Understanding Rep Ranges
When it comes to rep ranges there are a ton of inaccurate claims being made every day in various forms of fitness media. Many self proclaimed gurus and even popular magazines will make false claims about why you should or shouldn’t train in a given rep range. Things like “8-12 reps builds the most muscle” are common claims that aren’t based in any real science. The truth is that for muscle hypertrophy, rep range is unimportant. You can build muscle in any rep range, which allows much more freedom when designing a routine that is not only efficient, but enjoyable.
All Rep Ranges Build Muscle
It is a common misconception that in order to build muscle you have to train with a certain amount of repetitions per set. The truth is, when controlling for total amount of sets, all rep ranges will build relatively the same amount of muscle, provided the sets are taken at least 3 reps from failure. Put more simply, total amount of sets is a better predictor of muscle hypertrophy than any other factor, including rep range. So performing 5 sets of 15 will build the same amount of muscle as 5 sets of 5, provided all sets are taken near 2-3 reps from failure. This allows you to train in a wide range of rep ranges without having to worry about missing out on hypertrophy.
Strength & Endurance ARE Tied to Rep Range
While muscle hypertrophy is not tied to rep range, strength and endurance are. Working with heavier loads closer to your one rep max will produce superior strength gains than working with lighter loads, and working with lighter loads such as 12+ reps will produce superior muscle endurance than working with heavier loads. Working in the mid range will produce both some strength and endurance gains but at a lower rate than training at the extreme end of things.
So Why Not Always Train Heavy
You may now be wondering that since all rep ranges build the same amount of muscle, but training heavier also provides superior strength gains, why not simply always train heavy and do a lot of sets to build muscle AND strength? The simple answer is because this isn’t a practical way to train and is not sustainable. Heavier loads will produce more overall training fatigue. This means that performing 5 sets of 3 with a very heavy load will be much more taxing on your body than performing 5 sets of 12. Because of this added fatigue, you won’t be able to consistently accumulate a lot of total work per week if every set is trained with very heavy loads, as your progress would begin stalling due to being unable to recover between workouts.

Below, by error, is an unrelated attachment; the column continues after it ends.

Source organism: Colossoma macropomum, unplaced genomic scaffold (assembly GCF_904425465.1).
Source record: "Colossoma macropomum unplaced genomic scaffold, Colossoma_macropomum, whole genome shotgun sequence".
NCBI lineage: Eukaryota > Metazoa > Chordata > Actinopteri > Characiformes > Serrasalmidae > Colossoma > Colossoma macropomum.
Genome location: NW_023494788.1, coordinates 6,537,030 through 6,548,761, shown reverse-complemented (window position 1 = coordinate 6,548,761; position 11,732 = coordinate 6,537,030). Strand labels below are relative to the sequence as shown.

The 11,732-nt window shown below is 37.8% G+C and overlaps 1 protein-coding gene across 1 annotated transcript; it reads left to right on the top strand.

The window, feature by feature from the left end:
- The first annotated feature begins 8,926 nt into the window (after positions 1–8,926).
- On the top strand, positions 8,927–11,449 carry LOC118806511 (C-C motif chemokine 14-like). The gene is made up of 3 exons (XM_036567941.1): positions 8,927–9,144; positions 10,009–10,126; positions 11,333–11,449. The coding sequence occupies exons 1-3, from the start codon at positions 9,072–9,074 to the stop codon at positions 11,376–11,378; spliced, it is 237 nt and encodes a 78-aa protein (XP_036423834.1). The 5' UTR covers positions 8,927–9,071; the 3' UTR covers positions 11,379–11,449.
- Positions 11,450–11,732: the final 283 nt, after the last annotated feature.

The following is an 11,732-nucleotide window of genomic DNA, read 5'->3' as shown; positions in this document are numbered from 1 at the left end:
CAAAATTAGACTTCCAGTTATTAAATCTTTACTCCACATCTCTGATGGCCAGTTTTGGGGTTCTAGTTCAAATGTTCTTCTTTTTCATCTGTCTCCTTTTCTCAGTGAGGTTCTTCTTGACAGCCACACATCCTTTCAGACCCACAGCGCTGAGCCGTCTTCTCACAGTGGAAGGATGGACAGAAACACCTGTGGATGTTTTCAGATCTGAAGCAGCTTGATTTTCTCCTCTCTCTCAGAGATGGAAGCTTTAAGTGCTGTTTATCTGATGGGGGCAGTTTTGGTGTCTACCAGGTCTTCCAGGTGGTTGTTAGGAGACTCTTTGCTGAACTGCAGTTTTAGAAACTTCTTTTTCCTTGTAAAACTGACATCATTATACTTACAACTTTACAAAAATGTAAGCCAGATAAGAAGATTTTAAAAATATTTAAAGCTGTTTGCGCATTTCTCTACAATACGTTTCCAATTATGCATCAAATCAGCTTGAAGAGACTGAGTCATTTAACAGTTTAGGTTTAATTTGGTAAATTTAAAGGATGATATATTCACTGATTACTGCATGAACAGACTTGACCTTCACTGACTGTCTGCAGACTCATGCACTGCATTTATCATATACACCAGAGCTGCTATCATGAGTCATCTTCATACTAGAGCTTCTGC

Because of this, it is a good idea to train in a variety of rep ranges. If your goal is to build muscle and/or get stronger, you’ll want to utilize multiple rep ranges. You’ll want the heavier loads to elicit faster strength progress, while using the lighter loads because they are more sustainable and will allow you to perform more sets without a lot of fatigue accumulation.
Heavy Rep Range (1-5 Reps)
The 1-5 rep range will be optimal for strength progression. By training in this rep range you will be able to gain strength at a much faster rate than if you were to train lighter. However, the downside to this rep range is that it causes the most amount of training fatigue when total sets are controlled for. In other words, 5 sets of this rep range will produce more total fatigue than 5 sets of a lighter rep range. Because of this, total amount of sets done in this rep range should be lower than the lighter rep ranges in order to facilitate proper recovery.
Moderate Rep Range (6-10)
This rep range is probably the sweet spot for being able to get in a good amount of volume without building up a ton of training fatigue while also building a decent amount of muscle, strength and endurance. However, it's a jack of all trades and will of course build less strength than the heavier rep ranges and less endurance than the higher rep ranges, but of course the same amount of hypertrophy per set. This rep range is a great range to train in for the majority of your training if your goal is to build a strong and muscular physique.
Light Rep Range (10-15+)
This rep range is ideal for building muscular endurance and will also cause relatively little training fatigue, however it will build strength very slowly. If you are already training in the strength rep ranges to make sure your bases are covered for strength progression, you could train in this rep range to get in more quality volume to build more muscle with minimal training fatigue accumulation. Depending on how important strength is to you, you may or may not want to use this rep range more often than the moderate rep range; if strength is a high priority, training in the moderate rep ranges will elicit slightly better strength gains than this rep range.
So if your goal is to do as many sets as possible in order to maximize muscle hypertrophy, but you also want to get stronger, you’ll need to split up your total weekly sets between your strength work in order to elicit strength gains, and then lighter loads so that you can continue to perform more total sets without the large amount of fatigue caused by going heavy.
For example, if I wanted to do 20 sets per week on a given lift, there’s no way I could do 20 high intensity/heavy sets without running into recovery issues. However, if I split that up into 10 heavy sets and 10 lighter sets, recovery would be much more manageable and muscle hypertrophy would be the same.